SPECT system 10 further includes a control module 16. In the illustrated embodiment, the control module 16 includes a motor controller 32 and a data acquisition module 34. In general, the motor controller 32 may control the rotational and/or longitudinal speed and position of the collimator assembly 12, the detector assembly 14, and/or the position of the subject support 24. The data acquisition module 34 may be configured to obtain the signals generated in response to the impact of the gamma rays 30 with the detector assembly 14. For example, the data acquisition module 34 may receive sampled electrical signals from the detector assembly 14 and convert the data to digital signals for subsequent processing by the image reconstruction and processing module 18.

Those of ordinary skill in the art will appreciate that any suitable technique for data acquisition may be used with the SPECT system 10. By way of example, the data needed for image reconstruction may be acquired in a list or a frame mode.

In one exemplary embodiment of the present technique, gamma ray events (e.g., the impact of gamma rays 30 on the detector assembly 14), gantry motion (e.g., collimator assembly 12 motion and subject support 24 position), and physiological signals (e.g., heart beat and respiration) may be acquired in a list mode. For example, a time-stamp may be associated with each gamma ray event (e.g., energy and position) or by interspersing regular time stamps (e.g., every 1 ms) into the list of gamma ray events. The physiological signals may be included in the list, for example, when they change by a defined amount or with every regular time stamp. In addition, gantry motion may also be included in the event lists, for example, when it changes by a defined amount or with every regular time stamp. The list mode data may be binned by time, gantry motion or physiological gates before reconstruction. List mode may be suitable in exemplary embodiments where the count rate is relatively low and many pixels record no counts at each gantry position or physiological gate.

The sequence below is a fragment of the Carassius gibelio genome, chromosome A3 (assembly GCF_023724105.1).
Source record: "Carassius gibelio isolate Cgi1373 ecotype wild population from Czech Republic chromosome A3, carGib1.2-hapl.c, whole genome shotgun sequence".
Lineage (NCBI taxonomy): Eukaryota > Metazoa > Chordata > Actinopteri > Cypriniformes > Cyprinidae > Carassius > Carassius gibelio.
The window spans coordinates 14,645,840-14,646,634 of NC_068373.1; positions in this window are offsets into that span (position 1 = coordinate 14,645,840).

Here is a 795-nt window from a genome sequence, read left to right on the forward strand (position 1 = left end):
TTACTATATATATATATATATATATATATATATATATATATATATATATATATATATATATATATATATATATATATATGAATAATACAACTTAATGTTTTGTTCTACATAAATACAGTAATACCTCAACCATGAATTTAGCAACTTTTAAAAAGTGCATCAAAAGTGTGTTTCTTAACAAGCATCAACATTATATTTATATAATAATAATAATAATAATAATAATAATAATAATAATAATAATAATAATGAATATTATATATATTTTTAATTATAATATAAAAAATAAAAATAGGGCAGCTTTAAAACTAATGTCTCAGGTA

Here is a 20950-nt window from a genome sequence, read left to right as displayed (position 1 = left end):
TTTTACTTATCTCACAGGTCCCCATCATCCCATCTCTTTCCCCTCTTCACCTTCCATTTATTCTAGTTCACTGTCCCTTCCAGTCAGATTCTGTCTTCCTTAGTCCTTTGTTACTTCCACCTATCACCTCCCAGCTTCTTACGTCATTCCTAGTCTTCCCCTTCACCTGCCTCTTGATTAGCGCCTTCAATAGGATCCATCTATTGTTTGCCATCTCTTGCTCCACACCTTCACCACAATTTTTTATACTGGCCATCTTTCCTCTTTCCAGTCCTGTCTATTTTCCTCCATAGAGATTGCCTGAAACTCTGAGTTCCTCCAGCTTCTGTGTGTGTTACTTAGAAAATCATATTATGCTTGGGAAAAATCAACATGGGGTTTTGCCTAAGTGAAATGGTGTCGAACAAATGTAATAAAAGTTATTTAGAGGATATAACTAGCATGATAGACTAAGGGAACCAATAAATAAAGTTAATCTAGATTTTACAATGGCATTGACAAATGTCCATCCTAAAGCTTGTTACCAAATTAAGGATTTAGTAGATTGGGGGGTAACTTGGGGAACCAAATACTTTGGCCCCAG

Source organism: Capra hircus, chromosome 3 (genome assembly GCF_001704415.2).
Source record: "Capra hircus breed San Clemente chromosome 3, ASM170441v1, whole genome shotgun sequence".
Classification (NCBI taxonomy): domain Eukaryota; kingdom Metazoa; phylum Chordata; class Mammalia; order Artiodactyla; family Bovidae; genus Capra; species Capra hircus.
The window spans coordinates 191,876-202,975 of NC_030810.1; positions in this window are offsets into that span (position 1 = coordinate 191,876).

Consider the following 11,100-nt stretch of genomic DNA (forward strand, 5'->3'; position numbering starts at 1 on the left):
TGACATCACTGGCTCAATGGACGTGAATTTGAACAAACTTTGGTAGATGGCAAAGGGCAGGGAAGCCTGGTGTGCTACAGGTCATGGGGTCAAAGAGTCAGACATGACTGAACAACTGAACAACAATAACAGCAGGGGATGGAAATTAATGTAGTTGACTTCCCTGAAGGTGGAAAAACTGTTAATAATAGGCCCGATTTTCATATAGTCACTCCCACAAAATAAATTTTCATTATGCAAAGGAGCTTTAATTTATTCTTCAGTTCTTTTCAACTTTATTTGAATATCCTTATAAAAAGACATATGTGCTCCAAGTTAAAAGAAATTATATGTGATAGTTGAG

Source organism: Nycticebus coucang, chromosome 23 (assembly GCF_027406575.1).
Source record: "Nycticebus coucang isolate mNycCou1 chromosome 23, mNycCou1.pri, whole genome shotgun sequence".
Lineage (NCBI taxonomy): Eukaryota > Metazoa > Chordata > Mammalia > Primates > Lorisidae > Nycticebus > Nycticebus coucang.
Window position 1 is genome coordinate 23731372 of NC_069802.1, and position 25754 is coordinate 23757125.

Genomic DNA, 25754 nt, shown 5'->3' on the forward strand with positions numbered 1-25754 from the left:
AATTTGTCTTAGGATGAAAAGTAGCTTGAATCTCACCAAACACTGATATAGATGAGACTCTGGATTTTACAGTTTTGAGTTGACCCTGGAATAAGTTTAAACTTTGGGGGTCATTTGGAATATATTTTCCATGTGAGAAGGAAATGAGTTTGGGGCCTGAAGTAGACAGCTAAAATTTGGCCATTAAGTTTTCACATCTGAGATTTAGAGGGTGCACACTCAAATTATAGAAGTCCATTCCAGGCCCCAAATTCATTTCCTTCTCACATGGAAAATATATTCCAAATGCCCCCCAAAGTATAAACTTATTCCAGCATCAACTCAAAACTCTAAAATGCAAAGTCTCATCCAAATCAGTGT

Alternatively, frames and physiological gates may be acquired by moving the gantry in a step-and-shoot manner and storing the number of events in each pixel during each frame time and heart or respiration cycle phase. Frame mode may be suitable, for example, where the count rate is relatively high and most pixels are recording counts at each gantry position or physiological gate.

In the illustrated embodiment, the image reconstruction and processing module 18 is coupled to the data acquisition module 34. The signals acquired by the data acquisition module 34 are provided to the image reconstruction and processing module 18 for image reconstruction. The image reconstruction and processing module 18 may include electronic circuitry to receive acquired signals and electronic circuitry to condition the acquired signals. Further, the image reconstruction and processing module 18 may include processing to coordinate functions of the SPECT system 10 and implement reconstruction algorithms suitable for reconstruction of the acquired signals. The image reconstruction and processing module 18 may include a digital signal processor, memory, a central processing unit (CPU) or the like, for processing the acquired signals. As will be appreciated, the processing may include the use of one or more computers. The addition of a separate CPU may provide additional functions for image reconstruction, including, but not limited to, signal processing of data received, and transmission of data to the operator workstation 20 and image display workstation 22. In one embodiment, the CPU may be confined within the image reconstruction and processing module 34, while in another embodiment a CPU may include a stand-alone device that is separate from the image reconstruction and processing module 34.